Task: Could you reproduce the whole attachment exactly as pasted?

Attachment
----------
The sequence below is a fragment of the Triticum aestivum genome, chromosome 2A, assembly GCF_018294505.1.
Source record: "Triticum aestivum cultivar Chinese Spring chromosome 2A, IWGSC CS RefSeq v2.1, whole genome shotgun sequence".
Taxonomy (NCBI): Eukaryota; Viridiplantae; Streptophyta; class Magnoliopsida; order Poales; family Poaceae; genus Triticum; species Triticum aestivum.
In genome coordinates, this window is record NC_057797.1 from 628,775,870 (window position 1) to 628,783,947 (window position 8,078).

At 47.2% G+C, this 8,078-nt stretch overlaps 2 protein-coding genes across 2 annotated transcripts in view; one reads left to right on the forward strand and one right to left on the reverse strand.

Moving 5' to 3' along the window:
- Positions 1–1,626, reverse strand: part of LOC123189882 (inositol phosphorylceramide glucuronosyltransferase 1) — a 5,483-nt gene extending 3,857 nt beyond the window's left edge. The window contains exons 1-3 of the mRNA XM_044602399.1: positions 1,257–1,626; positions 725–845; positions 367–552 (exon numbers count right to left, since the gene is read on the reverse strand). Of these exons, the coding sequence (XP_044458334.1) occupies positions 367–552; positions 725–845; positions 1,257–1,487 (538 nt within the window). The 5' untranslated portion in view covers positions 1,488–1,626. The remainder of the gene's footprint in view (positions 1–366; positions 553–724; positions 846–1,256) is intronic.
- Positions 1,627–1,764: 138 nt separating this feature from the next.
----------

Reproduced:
The sequence below is a fragment of the Triticum aestivum genome, chromosome 2A, assembly GCF_018294505.1.
Source record: "Triticum aestivum cultivar Chinese Spring chromosome 2A, IWGSC CS RefSeq v2.1, whole genome shotgun sequence".
Taxonomy (NCBI): Eukaryota; Viridiplantae; Streptophyta; class Magnoliopsida; order Poales; family Poaceae; genus Triticum; species Triticum aestivum.
In genome coordinates, this window is record NC_057797.1 from 628,775,870 (window position 1) to 628,783,947 (window position 8,078).

At 47.2% G+C, this 8,078-nt stretch overlaps 2 protein-coding genes across 2 annotated transcripts in view; one reads left to right on the forward strand and one right to left on the reverse strand.

Moving 5' to 3' along the window:
- Positions 1–1,626, reverse strand: part of LOC123189882 (inositol phosphorylceramide glucuronosyltransferase 1) — a 5,483-nt gene extending 3,857 nt beyond the window's left edge. The window contains exons 1-3 of the mRNA XM_044602399.1: positions 1,257–1,626; positions 725–845; positions 367–552 (exon numbers count right to left, since the gene is read on the reverse strand). Of these exons, the coding sequence (XP_044458334.1) occupies positions 367–552; positions 725–845; positions 1,257–1,487 (538 nt within the window). The 5' untranslated portion in view covers positions 1,488–1,626. The remainder of the gene's footprint in view (positions 1–366; positions 553–724; positions 846–1,256) is intronic.
- Positions 1,627–1,764: 138 nt separating this feature from the next.